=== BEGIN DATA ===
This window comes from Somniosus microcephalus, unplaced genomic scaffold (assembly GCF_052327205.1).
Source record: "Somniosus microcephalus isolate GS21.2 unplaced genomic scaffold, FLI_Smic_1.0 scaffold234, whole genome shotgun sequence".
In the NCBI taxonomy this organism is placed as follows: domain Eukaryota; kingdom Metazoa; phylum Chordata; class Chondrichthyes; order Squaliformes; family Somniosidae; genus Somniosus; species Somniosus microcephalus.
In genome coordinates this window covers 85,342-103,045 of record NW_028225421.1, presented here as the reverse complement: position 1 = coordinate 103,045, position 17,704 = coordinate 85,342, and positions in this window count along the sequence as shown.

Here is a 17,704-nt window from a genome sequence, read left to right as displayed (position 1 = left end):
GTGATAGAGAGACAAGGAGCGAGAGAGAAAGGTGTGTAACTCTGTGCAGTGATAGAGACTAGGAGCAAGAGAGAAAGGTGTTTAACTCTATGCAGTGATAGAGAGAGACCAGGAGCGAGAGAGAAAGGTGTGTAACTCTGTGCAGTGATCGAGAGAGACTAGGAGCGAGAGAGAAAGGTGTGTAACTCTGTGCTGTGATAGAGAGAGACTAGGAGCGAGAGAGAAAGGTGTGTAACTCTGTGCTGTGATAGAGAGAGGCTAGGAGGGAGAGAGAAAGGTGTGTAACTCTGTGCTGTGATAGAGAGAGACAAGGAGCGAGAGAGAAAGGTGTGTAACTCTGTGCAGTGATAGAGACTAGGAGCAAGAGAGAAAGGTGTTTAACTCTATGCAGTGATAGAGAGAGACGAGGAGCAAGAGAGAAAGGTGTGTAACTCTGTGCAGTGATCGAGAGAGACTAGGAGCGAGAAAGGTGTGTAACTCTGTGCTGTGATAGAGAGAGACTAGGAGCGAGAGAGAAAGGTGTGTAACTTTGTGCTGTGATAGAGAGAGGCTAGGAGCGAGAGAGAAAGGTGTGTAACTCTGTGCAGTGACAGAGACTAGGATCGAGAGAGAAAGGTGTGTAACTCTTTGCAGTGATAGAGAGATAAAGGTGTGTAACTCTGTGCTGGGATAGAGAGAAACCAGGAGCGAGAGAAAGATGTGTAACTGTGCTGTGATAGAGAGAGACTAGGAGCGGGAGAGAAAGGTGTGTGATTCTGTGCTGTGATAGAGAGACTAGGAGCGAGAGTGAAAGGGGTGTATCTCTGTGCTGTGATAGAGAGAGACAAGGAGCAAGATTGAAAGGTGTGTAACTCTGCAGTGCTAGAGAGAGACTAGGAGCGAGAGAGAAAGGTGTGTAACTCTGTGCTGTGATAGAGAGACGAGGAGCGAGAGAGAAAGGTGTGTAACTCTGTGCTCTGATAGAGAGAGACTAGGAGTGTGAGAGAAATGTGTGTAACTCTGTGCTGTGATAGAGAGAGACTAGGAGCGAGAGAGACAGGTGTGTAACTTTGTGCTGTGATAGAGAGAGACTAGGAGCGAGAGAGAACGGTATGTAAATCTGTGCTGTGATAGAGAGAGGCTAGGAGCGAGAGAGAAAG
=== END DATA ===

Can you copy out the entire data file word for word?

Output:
This window comes from Somniosus microcephalus, unplaced genomic scaffold (assembly GCF_052327205.1).
Source record: "Somniosus microcephalus isolate GS21.2 unplaced genomic scaffold, FLI_Smic_1.0 scaffold234, whole genome shotgun sequence".
In the NCBI taxonomy this organism is placed as follows: domain Eukaryota; kingdom Metazoa; phylum Chordata; class Chondrichthyes; order Squaliformes; family Somniosidae; genus Somniosus; species Somniosus microcephalus.
In genome coordinates this window covers 85,342-103,045 of record NW_028225421.1, presented here as the reverse complement: position 1 = coordinate 103,045, position 17,704 = coordinate 85,342, and positions in this window count along the sequence as shown.

Here is a 17,704-nt window from a genome sequence, read left to right as displayed (position 1 = left end):
GTGATAGAGAGACAAGGAGCGAGAGAGAAAGGTGTGTAACTCTGTGCAGTGATAGAGACTAGGAGCAAGAGAGAAAGGTGTTTAACTCTATGCAGTGATAGAGAGAGACCAGGAGCGAGAGAGAAAGGTGTGTAACTCTGTGCAGTGATCGAGAGAGACTAGGAGCGAGAGAGAAAGGTGTGTAACTCTGTGCTGTGATAGAGAGAGACTAGGAGCGAGAGAGAAAGGTGTGTAACTCTGTGCTGTGATAGAGAGAGGCTAGGAGGGAGAGAGAAAGGTGTGTAACTCTGTGCTGTGATAGAGAGAGACAAGGAGCGAGAGAGAAAGGTGTGTAACTCTGTGCAGTGATAGAGACTAGGAGCAAGAGAGAAAGGTGTTTAACTCTATGCAGTGATAGAGAGAGACGAGGAGCAAGAGAGAAAGGTGTGTAACTCTGTGCAGTGATCGAGAGAGACTAGGAGCGAGAAAGGTGTGTAACTCTGTGCTGTGATAGAGAGAGACTAGGAGCGAGAGAGAAAGGTGTGTAACTTTGTGCTGTGATAGAGAGAGGCTAGGAGCGAGAGAGAAAGGTGTGTAACTCTGTGCAGTGACAGAGACTAGGATCGAGAGAGAAAGGTGTGTAACTCTTTGCAGTGATAGAGAGATAAAGGTGTGTAACTCTGTGCTGGGATAGAGAGAAACCAGGAGCGAGAGAAAGATGTGTAACTGTGCTGTGATAGAGAGAGACTAGGAGCGGGAGAGAAAGGTGTGTGATTCTGTGCTGTGATAGAGAGACTAGGAGCGAGAGTGAAAGGGGTGTATCTCTGTGCTGTGATAGAGAGAGACAAGGAGCAAGATTGAAAGGTGTGTAACTCTGCAGTGCTAGAGAGAGACTAGGAGCGAGAGAGAAAGGTGTGTAACTCTGTGCTGTGATAGAGAGACGAGGAGCGAGAGAGAAAGGTGTGTAACTCTGTGCTCTGATAGAGAGAGACTAGGAGTGTGAGAGAAATGTGTGTAACTCTGTGCTGTGATAGAGAGAGACTAGGAGCGAGAGAGACAGGTGTGTAACTTTGTGCTGTGATAGAGAGAGACTAGGAGCGAGAGAGAACGGTATGTAAATCTGTGCTGTGATAGAGAGAGGCTAGGAGCGAGAGAGAAAG